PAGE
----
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18 June 2020 By Lauren Silva Laughlin

Dun & Bradstreet has seen a thing or two. The 179-year-old business analytics firm that helps companies assess everything from website traffic to credit risk has filed a prospectus to go public. It contrasts with new-fangled tech companies, like Lemonade, that are hitting up public investors, thanks to rising equity prices and excitable investors. The established business has helped private equity owners cut costs, and they’ll benefit from riding a rising initial public offering tide. It’s an old-fashioned playbook.

A group of private buyers including Thomas H. Lee Partners and CC Capital bought the firm in February 2019 for $6.9 billion including debt, according to public filings. The investors injected roughly $2 billion of their own cash, financing the rest with debt and a $1 billion preferred note that will be repaid from proceeds coming out of the IPO.

The business itself has transformed dramatically over the decades – it once included Nielsen, Moody’s, and yellow pages directory company R.H. Donnelley. But now it mostly helps other companies assess the credit risk of their corporate customers and has a business that processes data from website and social media usage. So the private equity firms are going to cash in by doing what they do best – trimming the fat, including nearly a fifth of the staff. The company’s EBITDA margin increased almost 3 percentage points in 2019, to almost 36%, despite falling revenue.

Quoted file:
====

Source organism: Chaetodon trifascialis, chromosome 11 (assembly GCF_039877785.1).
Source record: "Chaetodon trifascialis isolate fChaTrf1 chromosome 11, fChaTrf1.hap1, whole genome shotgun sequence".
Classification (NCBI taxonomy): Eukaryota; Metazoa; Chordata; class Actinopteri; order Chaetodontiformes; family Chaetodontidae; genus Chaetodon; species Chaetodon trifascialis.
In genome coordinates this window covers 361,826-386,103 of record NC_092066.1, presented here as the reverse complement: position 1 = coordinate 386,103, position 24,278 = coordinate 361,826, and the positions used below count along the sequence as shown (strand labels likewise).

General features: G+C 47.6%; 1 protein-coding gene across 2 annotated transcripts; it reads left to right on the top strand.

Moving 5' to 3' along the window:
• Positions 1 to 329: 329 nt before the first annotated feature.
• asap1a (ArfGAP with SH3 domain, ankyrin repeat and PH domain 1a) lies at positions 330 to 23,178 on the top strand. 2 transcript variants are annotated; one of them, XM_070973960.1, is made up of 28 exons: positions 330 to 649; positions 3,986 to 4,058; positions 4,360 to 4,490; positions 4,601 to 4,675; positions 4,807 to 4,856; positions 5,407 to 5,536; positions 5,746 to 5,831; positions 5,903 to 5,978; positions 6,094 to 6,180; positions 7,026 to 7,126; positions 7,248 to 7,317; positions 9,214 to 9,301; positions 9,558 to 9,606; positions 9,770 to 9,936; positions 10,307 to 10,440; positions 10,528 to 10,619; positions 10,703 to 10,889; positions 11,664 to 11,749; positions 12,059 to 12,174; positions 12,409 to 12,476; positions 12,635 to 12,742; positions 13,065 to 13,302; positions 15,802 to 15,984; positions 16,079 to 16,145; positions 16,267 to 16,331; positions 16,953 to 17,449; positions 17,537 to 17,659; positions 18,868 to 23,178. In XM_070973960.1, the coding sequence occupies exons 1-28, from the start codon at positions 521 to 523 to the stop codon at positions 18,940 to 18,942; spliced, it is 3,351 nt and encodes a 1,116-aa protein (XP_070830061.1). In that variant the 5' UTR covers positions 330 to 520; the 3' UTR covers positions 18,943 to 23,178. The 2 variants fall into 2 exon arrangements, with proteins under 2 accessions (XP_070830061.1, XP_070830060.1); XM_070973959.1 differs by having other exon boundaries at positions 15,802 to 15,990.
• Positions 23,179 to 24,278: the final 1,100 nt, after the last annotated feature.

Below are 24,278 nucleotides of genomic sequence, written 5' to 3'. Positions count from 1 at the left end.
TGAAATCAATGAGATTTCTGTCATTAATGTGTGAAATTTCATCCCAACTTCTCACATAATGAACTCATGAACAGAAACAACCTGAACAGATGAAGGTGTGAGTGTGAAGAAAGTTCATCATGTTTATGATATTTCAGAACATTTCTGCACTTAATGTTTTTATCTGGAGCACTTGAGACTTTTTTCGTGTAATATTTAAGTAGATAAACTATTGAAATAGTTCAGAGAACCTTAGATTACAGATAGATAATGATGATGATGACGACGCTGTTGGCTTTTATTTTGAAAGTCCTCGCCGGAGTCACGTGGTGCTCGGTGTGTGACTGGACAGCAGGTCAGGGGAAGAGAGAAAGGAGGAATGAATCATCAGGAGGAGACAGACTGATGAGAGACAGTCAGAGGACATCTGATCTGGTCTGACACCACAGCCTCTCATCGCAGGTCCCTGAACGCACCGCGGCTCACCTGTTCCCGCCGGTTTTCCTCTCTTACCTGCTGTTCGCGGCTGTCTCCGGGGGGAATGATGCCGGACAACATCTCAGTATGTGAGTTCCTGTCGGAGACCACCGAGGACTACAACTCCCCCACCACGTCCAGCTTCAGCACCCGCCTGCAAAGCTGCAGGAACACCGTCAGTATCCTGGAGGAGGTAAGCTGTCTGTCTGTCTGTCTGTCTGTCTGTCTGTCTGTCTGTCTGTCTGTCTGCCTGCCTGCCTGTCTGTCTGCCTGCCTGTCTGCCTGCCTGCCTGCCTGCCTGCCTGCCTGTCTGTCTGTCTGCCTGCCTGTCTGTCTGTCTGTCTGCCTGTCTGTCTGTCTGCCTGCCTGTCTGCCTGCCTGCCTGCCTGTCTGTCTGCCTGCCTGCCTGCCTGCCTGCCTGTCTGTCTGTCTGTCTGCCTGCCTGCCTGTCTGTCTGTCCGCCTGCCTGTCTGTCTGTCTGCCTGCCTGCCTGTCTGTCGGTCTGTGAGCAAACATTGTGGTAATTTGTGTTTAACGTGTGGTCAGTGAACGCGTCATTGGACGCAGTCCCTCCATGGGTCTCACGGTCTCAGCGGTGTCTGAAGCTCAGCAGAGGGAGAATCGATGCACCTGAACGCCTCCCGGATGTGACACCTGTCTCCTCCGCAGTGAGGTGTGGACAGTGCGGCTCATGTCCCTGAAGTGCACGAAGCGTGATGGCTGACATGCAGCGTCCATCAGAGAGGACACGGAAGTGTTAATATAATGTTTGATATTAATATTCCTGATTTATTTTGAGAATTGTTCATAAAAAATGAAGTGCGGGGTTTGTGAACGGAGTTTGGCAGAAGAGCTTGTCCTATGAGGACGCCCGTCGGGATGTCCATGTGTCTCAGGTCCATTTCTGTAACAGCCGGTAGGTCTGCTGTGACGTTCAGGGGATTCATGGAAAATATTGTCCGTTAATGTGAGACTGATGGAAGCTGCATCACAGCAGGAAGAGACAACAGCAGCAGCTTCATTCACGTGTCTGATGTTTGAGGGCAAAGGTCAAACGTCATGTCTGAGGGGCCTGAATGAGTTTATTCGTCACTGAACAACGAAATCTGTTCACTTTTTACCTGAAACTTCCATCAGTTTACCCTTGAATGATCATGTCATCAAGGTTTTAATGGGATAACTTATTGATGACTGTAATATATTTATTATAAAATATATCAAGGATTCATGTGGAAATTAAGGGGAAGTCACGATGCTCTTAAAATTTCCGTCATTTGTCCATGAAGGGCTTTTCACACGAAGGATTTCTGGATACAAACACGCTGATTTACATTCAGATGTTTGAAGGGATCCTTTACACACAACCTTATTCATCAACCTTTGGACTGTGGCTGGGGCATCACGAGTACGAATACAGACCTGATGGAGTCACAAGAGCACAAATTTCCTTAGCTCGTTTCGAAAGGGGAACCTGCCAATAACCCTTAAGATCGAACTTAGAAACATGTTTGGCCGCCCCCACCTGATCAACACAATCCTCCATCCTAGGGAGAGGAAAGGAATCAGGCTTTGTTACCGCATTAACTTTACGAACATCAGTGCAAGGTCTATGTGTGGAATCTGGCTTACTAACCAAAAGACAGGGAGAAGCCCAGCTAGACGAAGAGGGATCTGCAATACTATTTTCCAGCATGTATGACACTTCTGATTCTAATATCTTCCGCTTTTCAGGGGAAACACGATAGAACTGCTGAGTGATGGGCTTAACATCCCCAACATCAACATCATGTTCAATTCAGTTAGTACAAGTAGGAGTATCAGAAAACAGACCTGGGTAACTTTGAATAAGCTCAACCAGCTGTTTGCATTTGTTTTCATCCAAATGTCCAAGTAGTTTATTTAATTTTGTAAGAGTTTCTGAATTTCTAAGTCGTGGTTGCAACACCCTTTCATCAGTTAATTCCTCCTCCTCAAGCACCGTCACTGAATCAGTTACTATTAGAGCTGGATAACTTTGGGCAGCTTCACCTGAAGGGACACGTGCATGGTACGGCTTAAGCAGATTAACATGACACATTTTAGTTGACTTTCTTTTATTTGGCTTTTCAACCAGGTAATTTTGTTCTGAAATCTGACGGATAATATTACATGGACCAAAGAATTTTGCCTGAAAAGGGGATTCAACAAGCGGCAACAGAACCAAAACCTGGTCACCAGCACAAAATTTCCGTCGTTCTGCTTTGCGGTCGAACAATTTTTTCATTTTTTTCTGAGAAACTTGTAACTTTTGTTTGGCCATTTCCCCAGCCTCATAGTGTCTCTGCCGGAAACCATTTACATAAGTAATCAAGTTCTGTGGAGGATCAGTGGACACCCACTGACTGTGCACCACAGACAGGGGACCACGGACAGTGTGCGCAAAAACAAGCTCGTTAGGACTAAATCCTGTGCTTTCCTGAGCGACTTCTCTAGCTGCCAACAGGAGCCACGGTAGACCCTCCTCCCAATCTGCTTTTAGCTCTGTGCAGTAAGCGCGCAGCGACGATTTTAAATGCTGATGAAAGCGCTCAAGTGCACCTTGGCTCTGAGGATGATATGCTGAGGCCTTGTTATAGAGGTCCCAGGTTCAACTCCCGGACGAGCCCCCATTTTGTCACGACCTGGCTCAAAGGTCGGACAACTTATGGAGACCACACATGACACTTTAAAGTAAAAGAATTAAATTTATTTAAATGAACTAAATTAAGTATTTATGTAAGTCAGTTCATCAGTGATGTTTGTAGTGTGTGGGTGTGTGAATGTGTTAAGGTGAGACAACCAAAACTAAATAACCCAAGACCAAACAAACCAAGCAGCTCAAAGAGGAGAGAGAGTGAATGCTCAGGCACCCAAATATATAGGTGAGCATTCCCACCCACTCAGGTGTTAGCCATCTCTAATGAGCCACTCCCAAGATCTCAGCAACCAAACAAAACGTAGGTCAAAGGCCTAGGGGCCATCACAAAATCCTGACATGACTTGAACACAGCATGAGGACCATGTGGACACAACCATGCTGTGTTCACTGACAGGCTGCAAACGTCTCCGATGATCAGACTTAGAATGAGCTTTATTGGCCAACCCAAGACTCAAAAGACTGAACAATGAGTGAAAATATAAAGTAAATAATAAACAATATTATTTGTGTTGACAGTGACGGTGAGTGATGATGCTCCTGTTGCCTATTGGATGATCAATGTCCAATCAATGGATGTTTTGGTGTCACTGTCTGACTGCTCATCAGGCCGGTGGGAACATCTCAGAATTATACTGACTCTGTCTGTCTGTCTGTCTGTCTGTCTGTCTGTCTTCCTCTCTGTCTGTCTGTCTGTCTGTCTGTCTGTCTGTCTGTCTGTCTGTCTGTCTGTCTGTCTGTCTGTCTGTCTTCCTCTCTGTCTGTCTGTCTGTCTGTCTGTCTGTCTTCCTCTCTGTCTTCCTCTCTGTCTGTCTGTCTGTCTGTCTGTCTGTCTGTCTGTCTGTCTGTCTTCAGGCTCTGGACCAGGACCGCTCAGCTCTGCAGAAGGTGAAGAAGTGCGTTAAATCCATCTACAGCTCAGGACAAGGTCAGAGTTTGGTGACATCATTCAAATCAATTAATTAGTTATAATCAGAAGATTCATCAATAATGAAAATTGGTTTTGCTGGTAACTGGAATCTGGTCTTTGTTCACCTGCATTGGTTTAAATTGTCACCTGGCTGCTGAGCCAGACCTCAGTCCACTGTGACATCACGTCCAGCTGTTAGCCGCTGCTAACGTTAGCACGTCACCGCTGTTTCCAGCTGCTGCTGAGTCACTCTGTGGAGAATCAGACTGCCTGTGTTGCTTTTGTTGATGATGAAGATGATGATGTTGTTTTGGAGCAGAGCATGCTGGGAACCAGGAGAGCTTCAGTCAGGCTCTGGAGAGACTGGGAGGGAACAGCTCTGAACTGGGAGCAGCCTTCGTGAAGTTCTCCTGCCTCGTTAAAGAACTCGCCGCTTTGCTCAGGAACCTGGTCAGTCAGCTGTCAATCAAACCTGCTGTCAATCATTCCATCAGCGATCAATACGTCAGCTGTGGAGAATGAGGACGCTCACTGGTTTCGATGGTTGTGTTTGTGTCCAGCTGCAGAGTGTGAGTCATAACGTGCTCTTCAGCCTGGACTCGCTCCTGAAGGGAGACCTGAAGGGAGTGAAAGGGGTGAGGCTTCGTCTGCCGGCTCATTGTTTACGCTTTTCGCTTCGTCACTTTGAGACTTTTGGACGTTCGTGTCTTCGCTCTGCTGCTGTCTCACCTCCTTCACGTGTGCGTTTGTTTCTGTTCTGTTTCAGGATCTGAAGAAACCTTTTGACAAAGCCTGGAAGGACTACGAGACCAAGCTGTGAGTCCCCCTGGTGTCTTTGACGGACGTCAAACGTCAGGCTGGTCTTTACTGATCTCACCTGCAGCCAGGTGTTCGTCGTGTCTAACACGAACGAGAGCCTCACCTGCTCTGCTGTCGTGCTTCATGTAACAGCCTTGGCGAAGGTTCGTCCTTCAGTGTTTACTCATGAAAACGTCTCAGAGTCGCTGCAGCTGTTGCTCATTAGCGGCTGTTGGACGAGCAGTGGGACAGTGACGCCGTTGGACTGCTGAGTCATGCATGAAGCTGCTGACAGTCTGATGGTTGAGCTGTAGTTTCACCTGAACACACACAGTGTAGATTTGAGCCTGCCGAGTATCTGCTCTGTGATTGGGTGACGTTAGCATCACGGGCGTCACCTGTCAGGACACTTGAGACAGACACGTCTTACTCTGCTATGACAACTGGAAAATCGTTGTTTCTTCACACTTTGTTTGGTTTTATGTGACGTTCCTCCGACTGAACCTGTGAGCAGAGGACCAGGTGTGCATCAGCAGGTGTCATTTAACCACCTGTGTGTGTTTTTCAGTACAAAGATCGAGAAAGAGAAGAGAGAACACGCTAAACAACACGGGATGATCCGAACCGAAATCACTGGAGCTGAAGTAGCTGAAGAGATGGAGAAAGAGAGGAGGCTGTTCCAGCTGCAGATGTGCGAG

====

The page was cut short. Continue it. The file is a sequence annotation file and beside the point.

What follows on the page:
The quick flip back to the public market could produce some promising returns for the insiders, at least on paper. Similar companies including Verisk Analytics and Experian have grown their enterprise-value-to-EBITDA multiples significantly over the past 15 months. Assuming that Dun & Bradstreet can fetch a 15 times multiple, roughly a quarter higher than what its current owners paid, that revenue can get back to $1.7 billion – where it was in 2018 – and that margins stay roughly the same, the private equity firms will about double their initial investment.

Investors taking up shares in Dun & Bradstreet may wonder if any goodies are left for them. And the business may look staid when stacked up against the likes of tech-based insurance provider Lemonade, whose sales have grown 30 times since its inception in 2016, even if they still stand at only $67 million. But as far as private equity firms are concerned, old is new in the frothy IPO market.

 

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